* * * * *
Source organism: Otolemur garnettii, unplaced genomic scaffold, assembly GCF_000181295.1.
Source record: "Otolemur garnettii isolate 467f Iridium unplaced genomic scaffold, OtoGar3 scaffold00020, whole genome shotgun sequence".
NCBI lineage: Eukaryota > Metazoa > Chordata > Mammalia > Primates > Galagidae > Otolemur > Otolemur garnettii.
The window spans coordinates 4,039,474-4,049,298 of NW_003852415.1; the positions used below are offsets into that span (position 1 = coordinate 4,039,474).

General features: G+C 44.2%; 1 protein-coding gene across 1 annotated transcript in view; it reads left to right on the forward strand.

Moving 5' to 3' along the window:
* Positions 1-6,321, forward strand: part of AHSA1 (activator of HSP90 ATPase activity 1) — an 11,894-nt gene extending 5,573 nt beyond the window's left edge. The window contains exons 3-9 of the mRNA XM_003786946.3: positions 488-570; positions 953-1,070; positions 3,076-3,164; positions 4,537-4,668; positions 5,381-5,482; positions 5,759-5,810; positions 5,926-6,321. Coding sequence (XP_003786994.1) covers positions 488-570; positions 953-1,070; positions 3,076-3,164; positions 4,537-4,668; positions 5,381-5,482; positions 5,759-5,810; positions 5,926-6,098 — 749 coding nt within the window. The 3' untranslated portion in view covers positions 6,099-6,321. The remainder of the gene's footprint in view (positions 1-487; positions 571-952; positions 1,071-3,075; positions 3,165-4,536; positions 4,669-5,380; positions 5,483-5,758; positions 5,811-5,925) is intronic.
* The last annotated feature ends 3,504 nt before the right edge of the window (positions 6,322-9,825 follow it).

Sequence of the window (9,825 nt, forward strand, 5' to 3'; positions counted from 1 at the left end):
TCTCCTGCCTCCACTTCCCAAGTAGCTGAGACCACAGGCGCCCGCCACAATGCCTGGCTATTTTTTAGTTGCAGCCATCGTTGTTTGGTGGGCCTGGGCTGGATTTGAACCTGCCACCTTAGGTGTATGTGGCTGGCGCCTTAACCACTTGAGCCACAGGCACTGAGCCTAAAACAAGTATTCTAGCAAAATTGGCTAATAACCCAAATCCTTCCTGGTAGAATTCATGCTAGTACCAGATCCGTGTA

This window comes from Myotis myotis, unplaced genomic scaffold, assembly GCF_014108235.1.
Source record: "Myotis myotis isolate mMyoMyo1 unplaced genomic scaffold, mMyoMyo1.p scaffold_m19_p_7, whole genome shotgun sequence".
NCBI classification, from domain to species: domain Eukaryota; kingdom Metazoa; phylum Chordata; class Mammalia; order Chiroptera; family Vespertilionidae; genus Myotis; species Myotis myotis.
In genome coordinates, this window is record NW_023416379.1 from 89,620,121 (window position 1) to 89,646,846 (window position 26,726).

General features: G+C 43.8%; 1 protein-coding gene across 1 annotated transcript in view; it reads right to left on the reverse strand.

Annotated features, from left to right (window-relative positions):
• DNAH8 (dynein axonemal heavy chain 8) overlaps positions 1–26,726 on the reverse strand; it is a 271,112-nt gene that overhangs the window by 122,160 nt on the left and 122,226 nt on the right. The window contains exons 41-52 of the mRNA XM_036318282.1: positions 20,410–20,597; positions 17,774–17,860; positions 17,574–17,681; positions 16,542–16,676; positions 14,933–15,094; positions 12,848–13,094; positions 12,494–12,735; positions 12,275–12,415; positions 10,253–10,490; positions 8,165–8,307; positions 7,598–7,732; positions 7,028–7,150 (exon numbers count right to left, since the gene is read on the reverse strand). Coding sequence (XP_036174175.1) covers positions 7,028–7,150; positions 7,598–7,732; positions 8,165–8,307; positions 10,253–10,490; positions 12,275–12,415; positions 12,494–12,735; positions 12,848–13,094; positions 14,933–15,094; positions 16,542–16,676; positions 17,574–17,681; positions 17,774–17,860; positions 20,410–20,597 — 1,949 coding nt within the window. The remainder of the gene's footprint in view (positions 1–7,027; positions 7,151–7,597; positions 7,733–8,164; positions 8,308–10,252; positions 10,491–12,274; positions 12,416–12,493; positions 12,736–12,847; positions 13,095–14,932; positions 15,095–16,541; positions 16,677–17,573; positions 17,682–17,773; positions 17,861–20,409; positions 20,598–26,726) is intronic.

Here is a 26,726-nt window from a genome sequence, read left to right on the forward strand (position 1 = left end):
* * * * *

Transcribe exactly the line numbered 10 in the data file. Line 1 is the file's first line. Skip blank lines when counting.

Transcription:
TCTCCTGCCTCCACTTCCCAAGTAGCTGAGACCACAGGCGCCCGCCACAATGCCTGGCTATTTTTTAGTTGCAGCCATCGTTGTTTGGTGGGCCTGGGCTGGATTTGAACCTGCCACCTTAGGTGTATGTGGCTGGCGCCTTAACCACTTGAGCCACAGGCACTGAGCCTAAAACAAGTATTCTAGCAAAATTGGCTAATAACCCAAATCCTTCCTGGTAGAATTCATGCTAGTACCAGATCCGTGTA